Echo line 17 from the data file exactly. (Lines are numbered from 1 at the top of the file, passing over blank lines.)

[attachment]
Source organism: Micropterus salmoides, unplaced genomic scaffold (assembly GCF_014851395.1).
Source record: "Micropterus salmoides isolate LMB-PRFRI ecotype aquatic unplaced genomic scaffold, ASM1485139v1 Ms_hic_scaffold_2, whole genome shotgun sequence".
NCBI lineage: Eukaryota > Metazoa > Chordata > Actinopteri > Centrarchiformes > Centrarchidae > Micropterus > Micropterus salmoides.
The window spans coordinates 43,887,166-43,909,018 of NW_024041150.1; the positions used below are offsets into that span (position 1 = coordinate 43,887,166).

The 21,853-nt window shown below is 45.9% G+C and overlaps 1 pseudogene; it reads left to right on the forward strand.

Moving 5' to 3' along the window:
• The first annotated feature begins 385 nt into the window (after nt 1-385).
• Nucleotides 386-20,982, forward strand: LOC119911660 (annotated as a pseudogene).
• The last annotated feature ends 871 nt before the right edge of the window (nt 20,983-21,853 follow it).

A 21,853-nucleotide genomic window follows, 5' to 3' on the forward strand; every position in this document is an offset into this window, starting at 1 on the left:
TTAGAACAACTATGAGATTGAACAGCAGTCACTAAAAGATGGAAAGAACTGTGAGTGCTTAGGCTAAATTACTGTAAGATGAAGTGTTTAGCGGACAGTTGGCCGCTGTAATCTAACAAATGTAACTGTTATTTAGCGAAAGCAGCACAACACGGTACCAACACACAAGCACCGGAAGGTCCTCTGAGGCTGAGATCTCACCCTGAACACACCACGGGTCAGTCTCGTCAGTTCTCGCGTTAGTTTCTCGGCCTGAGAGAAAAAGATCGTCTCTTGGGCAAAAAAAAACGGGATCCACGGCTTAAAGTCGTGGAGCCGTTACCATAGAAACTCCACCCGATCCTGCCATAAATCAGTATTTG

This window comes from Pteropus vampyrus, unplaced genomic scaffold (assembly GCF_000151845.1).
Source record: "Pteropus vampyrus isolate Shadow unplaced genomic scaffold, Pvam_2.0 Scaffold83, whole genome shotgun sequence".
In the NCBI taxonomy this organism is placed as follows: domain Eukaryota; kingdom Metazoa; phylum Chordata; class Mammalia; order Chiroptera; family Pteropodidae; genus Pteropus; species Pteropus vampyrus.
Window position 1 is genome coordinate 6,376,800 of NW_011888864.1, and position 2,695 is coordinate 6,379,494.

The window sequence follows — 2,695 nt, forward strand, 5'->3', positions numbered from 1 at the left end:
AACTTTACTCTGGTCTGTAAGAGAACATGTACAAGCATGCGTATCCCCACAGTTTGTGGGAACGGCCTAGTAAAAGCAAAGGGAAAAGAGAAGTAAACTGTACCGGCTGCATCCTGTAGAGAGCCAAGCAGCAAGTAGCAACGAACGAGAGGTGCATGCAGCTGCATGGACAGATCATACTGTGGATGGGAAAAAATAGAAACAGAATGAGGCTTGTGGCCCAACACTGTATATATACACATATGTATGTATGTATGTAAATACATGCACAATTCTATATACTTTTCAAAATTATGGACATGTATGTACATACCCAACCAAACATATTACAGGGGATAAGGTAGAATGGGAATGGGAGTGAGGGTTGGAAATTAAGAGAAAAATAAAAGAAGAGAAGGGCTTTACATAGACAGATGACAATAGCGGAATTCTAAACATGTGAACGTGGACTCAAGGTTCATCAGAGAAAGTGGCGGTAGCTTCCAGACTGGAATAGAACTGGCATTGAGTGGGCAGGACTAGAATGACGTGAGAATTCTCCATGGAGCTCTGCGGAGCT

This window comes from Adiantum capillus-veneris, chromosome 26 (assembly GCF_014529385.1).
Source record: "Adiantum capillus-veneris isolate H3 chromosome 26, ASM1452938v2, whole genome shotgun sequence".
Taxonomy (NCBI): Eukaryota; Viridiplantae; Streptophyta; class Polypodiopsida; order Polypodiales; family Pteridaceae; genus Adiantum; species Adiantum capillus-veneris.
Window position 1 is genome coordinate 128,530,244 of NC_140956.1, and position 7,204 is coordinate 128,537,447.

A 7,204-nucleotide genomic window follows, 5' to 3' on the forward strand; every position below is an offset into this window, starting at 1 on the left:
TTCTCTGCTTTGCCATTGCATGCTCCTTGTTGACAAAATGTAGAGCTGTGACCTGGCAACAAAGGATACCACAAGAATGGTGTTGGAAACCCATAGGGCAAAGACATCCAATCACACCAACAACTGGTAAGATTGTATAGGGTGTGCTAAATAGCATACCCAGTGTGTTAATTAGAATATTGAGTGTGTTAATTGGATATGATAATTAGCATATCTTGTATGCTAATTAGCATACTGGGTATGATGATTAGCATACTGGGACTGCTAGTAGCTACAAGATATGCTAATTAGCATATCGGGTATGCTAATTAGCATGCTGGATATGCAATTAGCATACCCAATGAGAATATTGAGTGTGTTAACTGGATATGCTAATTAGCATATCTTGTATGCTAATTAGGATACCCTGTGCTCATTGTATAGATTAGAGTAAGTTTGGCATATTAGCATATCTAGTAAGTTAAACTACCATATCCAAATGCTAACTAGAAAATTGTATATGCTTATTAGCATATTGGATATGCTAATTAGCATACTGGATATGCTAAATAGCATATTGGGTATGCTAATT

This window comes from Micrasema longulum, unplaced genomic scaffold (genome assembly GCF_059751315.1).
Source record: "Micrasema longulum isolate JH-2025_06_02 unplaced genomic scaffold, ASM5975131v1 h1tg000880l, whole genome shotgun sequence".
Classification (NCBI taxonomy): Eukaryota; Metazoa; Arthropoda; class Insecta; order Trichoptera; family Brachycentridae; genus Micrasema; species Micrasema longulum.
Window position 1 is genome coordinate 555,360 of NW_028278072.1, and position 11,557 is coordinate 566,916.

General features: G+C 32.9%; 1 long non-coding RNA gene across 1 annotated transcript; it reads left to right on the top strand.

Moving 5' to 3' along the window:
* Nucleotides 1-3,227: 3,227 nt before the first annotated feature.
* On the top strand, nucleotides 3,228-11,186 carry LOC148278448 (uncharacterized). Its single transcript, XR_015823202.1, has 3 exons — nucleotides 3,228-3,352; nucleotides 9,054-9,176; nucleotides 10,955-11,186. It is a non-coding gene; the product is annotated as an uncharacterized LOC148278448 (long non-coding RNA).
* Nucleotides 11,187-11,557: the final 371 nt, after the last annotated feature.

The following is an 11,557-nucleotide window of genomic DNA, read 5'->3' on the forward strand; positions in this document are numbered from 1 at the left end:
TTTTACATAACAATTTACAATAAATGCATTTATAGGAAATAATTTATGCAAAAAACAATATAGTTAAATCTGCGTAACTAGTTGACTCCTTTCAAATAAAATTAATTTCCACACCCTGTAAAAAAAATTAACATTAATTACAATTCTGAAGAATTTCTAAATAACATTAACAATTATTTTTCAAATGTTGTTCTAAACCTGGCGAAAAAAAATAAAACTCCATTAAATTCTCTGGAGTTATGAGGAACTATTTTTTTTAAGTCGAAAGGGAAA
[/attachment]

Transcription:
AACTTTACTCTGGTCTGTAAGAGAACATGTACAAGCATGCGTATCCCCACAGTTTGTGGGAACGGCCTAGTAAAAGCAAAGGGAAAAGAGAAGTAAACTGTACCGGCTGCATCCTGTAGAGAGCCAAGCAGCAAGTAGCAACGAACGAGAGGTGCATGCAGCTGCATGGACAGATCATACTGTGGATGGGAAAAAATAGAAACAGAATGAGGCTTGTGGCCCAACACTGTATATATACACATATGTATGTATGTATGTAAATACATGCACAATTCTATATACTTTTCAAAATTATGGACATGTATGTACATACCCAACCAAACATATTACAGGGGATAAGGTAGAATGGGAATGGGAGTGAGGGTTGGAAATTAAGAGAAAAATAAAAGAAGAGAAGGGCTTTACATAGACAGATGACAATAGCGGAATTCTAAACATGTGAACGTGGACTCAAGGTTCATCAGAGAAAGTGGCGGTAGCTTCCAGACTGGAATAGAACTGGCATTGAGTGGGCAGGACTAGAATGACGTGAGAATTCTCCATGGAGCTCTGCGGAGCT